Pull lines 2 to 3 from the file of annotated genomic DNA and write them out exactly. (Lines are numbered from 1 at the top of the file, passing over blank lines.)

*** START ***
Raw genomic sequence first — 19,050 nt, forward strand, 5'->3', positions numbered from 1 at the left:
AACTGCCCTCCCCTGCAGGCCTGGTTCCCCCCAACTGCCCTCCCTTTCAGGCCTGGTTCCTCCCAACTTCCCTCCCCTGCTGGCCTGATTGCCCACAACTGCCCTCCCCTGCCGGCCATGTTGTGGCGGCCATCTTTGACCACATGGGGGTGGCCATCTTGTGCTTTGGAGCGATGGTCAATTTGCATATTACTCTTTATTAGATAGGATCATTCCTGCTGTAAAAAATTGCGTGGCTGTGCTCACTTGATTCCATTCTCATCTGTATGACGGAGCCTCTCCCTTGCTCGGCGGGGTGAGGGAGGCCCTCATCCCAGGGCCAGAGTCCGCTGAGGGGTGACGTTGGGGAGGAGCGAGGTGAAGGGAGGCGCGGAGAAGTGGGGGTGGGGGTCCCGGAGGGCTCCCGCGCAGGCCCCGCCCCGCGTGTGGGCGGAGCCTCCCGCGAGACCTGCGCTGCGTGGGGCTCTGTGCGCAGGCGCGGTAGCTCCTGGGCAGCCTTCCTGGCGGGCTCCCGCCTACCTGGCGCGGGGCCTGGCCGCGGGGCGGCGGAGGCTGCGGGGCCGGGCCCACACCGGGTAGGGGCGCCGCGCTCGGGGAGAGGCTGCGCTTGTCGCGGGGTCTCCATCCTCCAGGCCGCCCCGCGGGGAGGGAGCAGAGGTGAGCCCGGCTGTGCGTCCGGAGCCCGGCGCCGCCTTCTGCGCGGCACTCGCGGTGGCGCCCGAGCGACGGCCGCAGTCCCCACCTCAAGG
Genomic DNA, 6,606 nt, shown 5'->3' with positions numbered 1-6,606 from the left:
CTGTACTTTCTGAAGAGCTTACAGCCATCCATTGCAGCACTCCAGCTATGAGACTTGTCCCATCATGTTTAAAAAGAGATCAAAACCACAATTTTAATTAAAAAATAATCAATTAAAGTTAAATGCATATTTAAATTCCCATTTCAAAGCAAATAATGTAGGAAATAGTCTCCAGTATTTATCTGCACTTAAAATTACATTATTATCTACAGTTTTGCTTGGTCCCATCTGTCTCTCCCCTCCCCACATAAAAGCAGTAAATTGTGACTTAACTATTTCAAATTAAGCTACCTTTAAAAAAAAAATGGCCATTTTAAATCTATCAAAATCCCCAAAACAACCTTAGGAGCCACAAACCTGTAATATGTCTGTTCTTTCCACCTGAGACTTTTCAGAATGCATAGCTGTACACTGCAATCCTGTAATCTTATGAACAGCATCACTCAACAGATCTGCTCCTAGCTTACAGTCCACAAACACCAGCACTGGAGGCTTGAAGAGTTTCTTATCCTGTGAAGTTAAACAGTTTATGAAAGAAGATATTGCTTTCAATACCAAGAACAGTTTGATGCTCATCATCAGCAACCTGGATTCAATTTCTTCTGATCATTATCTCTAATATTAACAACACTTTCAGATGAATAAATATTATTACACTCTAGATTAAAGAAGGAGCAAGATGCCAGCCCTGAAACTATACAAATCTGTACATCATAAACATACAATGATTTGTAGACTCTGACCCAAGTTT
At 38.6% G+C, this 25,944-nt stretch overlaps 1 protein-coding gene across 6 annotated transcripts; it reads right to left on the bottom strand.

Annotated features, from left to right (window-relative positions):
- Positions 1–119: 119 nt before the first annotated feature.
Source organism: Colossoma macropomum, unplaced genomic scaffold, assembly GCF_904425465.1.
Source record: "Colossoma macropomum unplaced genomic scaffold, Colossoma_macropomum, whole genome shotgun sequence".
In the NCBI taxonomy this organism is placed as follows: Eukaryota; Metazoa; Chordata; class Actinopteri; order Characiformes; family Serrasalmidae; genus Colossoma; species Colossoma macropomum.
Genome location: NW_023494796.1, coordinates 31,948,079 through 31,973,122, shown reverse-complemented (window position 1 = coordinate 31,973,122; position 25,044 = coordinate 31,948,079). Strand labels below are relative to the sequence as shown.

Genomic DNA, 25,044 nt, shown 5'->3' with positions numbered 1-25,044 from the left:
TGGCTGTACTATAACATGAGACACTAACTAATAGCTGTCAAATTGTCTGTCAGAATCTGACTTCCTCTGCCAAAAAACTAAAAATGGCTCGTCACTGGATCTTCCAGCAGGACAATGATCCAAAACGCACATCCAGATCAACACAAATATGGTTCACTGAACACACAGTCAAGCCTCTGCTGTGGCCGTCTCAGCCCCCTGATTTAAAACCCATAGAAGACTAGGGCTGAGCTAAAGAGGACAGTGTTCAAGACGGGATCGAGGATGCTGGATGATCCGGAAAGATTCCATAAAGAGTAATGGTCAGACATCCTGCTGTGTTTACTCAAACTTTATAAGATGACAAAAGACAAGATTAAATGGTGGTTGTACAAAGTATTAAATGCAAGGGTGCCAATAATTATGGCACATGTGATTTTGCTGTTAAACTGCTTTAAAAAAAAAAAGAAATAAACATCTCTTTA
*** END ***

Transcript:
AACTGCCCTCCCCTGCAGGCCTGGTTCCCCCCAACTGCCCTCCCTTTCAGGCCTGGTTCCTCCCAACTTCCCTCCCCTGCTGGCCTGATTGCCCACAACTGCCCTCCCCTGCCGGCCATGTTGTGGCGGCCATCTTTGACCACATGGGGGTGGCCATCTTGTGCTTTGGAGCGATGGTCAATTTGCATATTACTCTTTATTAGATAGGATCATTCCTGCTGTAAAAAATTGCGTGGCTGTGCTCACTTGATTCCATTCTCATCTGTATGACGGAGCCTCTCCCTTGCTCGGCGGGGTGAGGGAGGCCCTCATCCCAGGGCCAGAGTCCGCTGAGGGGTGACGTTGGGGAGGAGCGAGGTGAAGGGAGGCGCGGAGAAGTGGGGGTGGGGGTCCCGGAGGGCTCCCGCGCAGGCCCCGCCCCGCGTGTGGGCGGAGCCTCCCGCGAGACCTGCGCTGCGTGGGGCTCTGTGCGCAGGCGCGGTAGCTCCTGGGCAGCCTTCCTGGCGGGCTCCCGCCTACCTGGCGCGGGGCCTGGCCGCGGGGCGGCGGAGGCTGCGGGGCCGGGCCCACACCGGGTAGGGGCGCCGCGCTCGGGGAGAGGCTGCGCTTGTCGCGGGGTCTCCATCCTCCAGGCCGCCCCGCGGGGAGGGAGCAGAGGTGAGCCCGGCTGTGCGTCCGGAGCCCGGCGCCGCCTTCTGCGCGGCACTCGCGGTGGCGCCCGAGCGACGGCCGCAGTCCCCACCTCAAGG
Genomic DNA, 6,606 nt, shown 5'->3' with positions numbered 1-6,606 from the left: